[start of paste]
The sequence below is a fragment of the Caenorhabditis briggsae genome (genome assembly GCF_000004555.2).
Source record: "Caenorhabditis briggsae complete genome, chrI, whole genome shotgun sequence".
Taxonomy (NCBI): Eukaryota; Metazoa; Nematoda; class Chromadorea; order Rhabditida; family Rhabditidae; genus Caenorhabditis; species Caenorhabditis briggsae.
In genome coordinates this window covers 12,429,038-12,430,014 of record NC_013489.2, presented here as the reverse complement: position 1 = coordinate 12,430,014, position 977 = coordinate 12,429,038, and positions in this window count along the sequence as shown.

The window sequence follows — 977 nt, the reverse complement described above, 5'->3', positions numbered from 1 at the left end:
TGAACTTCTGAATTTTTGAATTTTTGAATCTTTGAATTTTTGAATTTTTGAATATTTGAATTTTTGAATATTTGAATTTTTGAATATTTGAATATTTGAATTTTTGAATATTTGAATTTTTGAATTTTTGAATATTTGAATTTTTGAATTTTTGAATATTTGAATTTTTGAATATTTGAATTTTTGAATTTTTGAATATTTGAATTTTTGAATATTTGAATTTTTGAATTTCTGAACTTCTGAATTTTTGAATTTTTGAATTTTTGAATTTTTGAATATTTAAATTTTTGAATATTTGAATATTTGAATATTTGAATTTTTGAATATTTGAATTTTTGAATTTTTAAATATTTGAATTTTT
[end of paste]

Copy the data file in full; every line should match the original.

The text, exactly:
The sequence below is a fragment of the Caenorhabditis briggsae genome (genome assembly GCF_000004555.2).
Source record: "Caenorhabditis briggsae complete genome, chrI, whole genome shotgun sequence".
Taxonomy (NCBI): Eukaryota; Metazoa; Nematoda; class Chromadorea; order Rhabditida; family Rhabditidae; genus Caenorhabditis; species Caenorhabditis briggsae.
In genome coordinates this window covers 12,429,038-12,430,014 of record NC_013489.2, presented here as the reverse complement: position 1 = coordinate 12,430,014, position 977 = coordinate 12,429,038, and positions in this window count along the sequence as shown.

The window sequence follows — 977 nt, the reverse complement described above, 5'->3', positions numbered from 1 at the left end:
TGAACTTCTGAATTTTTGAATTTTTGAATCTTTGAATTTTTGAATTTTTGAATATTTGAATTTTTGAATATTTGAATTTTTGAATATTTGAATATTTGAATTTTTGAATATTTGAATTTTTGAATTTTTGAATATTTGAATTTTTGAATTTTTGAATATTTGAATTTTTGAATATTTGAATTTTTGAATTTTTGAATATTTGAATTTTTGAATATTTGAATTTTTGAATTTCTGAACTTCTGAATTTTTGAATTTTTGAATTTTTGAATTTTTGAATATTTAAATTTTTGAATATTTGAATATTTGAATATTTGAATTTTTGAATATTTGAATTTTTGAATTTTTAAATATTTGAATTTTT